Take responsibility for educating yourself...

Art is created by specific artists living in and fashioned by a specific culture, and it helps to understand this culture if we are to understand and appreciate the totality of the work. This involves some preparation. Whether we choose to “see” a totem pole, a ceramic bowl, a painting, or a mask, we should come to it with an understanding of its iconography. We should know, for example, that a bat in Chinese art is a symbol for happiness and a jaguar in Mesoamerican art is an image of the supernatural. If need be, we should have read the artist’s biography: the ready response to the painting of Vincent van Gogh or Rembrandt, or of Caravaggio or Michelangelo, comes partly from viewers’ sympathy with the conditions, both historical and temperamental, from which these paintings came.

…but don't be a prisoner to facts and expert opinions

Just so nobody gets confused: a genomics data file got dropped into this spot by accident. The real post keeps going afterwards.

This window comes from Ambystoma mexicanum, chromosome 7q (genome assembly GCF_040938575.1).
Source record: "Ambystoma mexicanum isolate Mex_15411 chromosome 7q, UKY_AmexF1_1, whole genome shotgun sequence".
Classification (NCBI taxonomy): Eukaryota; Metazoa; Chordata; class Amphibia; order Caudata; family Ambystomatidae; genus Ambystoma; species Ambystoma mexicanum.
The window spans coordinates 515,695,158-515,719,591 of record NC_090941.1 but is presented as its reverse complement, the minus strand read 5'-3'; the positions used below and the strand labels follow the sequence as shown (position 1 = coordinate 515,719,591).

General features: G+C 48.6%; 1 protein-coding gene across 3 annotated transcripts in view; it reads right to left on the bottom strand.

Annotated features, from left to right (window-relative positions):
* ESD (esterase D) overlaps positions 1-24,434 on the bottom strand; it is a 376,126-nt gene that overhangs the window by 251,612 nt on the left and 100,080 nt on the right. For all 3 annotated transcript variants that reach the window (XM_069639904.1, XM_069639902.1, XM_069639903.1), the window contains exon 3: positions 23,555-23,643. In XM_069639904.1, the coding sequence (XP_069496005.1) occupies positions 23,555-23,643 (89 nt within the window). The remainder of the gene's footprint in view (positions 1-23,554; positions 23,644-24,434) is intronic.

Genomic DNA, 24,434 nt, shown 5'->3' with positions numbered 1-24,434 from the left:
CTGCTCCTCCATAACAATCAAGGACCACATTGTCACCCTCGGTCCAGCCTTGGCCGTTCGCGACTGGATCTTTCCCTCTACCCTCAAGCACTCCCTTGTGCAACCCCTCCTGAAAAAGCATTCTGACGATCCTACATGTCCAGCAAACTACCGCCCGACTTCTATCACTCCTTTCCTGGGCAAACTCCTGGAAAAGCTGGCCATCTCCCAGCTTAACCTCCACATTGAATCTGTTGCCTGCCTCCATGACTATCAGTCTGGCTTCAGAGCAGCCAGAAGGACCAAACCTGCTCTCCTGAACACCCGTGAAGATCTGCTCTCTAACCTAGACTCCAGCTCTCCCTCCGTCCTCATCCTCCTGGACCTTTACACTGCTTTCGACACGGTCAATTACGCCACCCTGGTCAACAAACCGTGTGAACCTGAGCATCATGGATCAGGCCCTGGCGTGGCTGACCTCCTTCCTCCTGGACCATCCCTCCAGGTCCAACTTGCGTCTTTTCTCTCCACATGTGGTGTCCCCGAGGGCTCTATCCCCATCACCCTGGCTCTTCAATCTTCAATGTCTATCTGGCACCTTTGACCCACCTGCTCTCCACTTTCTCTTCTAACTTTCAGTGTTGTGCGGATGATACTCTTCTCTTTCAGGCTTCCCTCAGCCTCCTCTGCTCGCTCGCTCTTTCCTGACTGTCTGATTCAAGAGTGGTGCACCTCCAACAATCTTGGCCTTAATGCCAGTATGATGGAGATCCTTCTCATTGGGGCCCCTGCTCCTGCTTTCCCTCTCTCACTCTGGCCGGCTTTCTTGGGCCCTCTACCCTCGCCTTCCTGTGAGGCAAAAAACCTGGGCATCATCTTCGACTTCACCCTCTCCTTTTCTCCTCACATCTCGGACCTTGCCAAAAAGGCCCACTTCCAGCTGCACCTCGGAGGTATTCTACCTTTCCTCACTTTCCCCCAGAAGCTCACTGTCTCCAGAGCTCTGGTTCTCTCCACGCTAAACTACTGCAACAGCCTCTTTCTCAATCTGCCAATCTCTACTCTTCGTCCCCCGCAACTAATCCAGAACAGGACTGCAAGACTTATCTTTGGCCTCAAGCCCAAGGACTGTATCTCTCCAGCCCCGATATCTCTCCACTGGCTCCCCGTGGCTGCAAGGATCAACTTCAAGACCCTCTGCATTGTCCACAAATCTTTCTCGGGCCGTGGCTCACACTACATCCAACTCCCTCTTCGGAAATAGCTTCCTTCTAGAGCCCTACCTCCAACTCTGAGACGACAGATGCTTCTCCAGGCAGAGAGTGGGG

A paradox: we need to do some research, and then we need to forget it…We have delimited a work if we judge it in advance. Faced with the work, we must try to dispel all the busy suggestions of the mind and simply contemplate the object in front of us. The mind and its facts come in later, but the first, though prepared, experience should be as undefended, as innocent, and as humble as we can make it.

Celebrate our common humanity

Art is our legacy, our means of sharing in the spiritual greatness of other men and women—those who are known, as with most of the great European painters and sculptors, and those who are unknown, as with many of the great carvers, potters, sculptors, and painters from Africa, Asia, the Middle East, and Latin America. Art represents a continuum of human experience across all parts of the world and all periods of history.